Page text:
Monday, February 13, 2017

Love, soldiers, gypsies and free tickets to 'Carmen'

  
Associate choreographer Sarah O'Gleby at rehearsal for "Carmen" (photo by Andrew Cioffi) 


     "L'amour est un oiseau rebelle . . ."
     "Love is a rebellious bird," Carmen sings, during her famous entrance in the beloved opera, "Carmen," which opened at the Lyric Opera of Chicago on Saturday.
     Just in time for Valentine's Day.
     What does "love is a rebellious bird" even mean? Later she explains: Love; you wait for it, it never comes. But stop waiting, there it is. Think you've caught it? It's gone.
     Sounds about right.
     This is the ninth year the Sun-Times and the Lyric have joined forces to bring 100 lucky readers to "A Night at the Opera," and this is perhaps the most exciting yet because, well, it's "Carmen." Spain. Handsome soldiers. Saucy gypsies. Men fighting with knives. Women fighting with knives.
     And the music. The soul of Spain distilled as only a Frenchman, Georges Bizet, could do it.
    We're going Feb. 28, and there's a party beforehand. Details about how to enter to win one of 50 pairs of free tickets are online. You can enter every day, and if I were you, I would.

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10 comments:

  1. Lovely costumes and nice descriptions of the ladies dance.

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  2. I've always loved Carmen despite the goofy story line, of which Andy Griffith gives an hilarious hillbilly version without altering the script at all. There's also a Spanish movie that takes a serious and modern (1983) look at the infatuation, jealousy and murder.

    Wish I could be there on the 28th, but have arrived at an age at which I would probably go to sleep before Carmen leaves the tobacco factory.

    john

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  3. It's a good show. Colorful staging. Musically fine. Well acted. The dancing was splendid, but, to my mind, distracting in the final scene, when the two erstwhile lovers should be the center of attention and don't need to be upstaged by a pair of chorus boys prancing about on a corner of the stage. I would think the singers would be pissed. It brought to mind an incident famous in operatic lore that occurred -- although pre-Lyric Opera -- on that same stage, when the Don Jose, who had been feuding with the conductor, departed prematurely in a very operatic huff, leaving his Carmen to stab herself. I believe he never worked again.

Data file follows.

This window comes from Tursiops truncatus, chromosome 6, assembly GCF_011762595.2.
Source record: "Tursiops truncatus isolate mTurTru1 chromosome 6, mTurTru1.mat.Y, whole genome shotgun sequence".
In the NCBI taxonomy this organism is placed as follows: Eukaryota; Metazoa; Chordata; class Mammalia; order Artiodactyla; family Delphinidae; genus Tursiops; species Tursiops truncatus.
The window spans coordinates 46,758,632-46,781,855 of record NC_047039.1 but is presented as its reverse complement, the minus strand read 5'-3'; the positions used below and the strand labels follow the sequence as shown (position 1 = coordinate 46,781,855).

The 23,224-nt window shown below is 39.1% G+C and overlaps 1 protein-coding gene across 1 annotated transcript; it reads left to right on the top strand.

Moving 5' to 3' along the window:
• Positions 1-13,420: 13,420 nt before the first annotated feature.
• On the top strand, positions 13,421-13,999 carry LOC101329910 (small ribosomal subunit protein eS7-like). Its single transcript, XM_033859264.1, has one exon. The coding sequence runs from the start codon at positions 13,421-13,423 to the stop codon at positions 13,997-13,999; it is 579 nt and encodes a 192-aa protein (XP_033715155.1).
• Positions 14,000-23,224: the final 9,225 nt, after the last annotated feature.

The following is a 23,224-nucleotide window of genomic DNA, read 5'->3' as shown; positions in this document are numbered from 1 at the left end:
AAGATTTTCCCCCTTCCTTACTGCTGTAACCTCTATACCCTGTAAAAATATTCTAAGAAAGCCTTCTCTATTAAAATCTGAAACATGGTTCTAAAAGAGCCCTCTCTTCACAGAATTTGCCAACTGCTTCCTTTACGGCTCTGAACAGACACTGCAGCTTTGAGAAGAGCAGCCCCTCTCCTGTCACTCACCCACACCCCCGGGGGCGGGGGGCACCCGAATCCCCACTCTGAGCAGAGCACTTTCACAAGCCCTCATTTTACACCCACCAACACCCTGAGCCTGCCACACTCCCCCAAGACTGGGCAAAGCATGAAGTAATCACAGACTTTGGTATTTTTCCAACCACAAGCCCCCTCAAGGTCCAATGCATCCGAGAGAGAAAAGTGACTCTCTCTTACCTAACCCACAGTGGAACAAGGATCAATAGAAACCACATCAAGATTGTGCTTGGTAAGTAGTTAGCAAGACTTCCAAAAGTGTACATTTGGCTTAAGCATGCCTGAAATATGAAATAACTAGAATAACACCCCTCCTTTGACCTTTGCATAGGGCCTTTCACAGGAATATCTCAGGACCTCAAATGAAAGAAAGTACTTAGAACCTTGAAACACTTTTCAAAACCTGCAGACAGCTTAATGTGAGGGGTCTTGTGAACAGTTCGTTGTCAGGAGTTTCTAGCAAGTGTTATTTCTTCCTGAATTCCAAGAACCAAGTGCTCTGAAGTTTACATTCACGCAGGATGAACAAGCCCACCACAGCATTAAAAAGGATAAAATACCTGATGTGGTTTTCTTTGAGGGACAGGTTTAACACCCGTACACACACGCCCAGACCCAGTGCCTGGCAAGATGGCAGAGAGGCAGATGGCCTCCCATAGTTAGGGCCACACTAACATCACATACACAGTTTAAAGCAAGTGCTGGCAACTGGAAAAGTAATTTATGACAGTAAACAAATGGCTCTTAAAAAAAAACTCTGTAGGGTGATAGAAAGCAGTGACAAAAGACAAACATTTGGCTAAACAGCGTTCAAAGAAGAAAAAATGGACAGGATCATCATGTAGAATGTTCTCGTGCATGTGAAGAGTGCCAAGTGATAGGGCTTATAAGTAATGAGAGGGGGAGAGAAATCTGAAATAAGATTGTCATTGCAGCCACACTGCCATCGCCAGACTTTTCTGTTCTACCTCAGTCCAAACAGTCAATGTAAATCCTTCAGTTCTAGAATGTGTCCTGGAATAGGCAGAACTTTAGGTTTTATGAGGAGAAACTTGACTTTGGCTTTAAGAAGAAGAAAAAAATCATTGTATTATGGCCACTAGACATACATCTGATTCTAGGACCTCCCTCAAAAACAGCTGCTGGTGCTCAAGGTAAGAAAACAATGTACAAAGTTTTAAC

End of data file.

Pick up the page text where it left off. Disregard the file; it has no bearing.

Tom Evans

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    1. Thanks. Re my criticism, I've seen quite a few Carmen's, which probably makes me picky. As I said, it's a good show. Everybody should go.

      TE

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    2. That Don was performed by David Poleri in 1953. Apparently the conductor was way under tempo, and Poleri stormed off telling the conductor to sing it himself. Poleri did continue with his career and performed in Chicago a few years later. He was killed In 1968 when the helicopter he was in w his wife crashed into a volcano.

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    3. I believe Alagna also did a bunk a few years back after singing "Celeste Aida," the difficult opening area of "Aida" and hearing a few boos. At La Scala of all places. I believe they have since kissed and made up.

      Tenors!

      TE

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  4. So, I assume the codes are not going to be be in the online version of the SunTimes?

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    Replies
    1. C'mon. A buck a day. Even McDonald's coffee costs more.

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    2. Don't be so cheap, Susan D. And if you subscribe it's even less than a buck a day.

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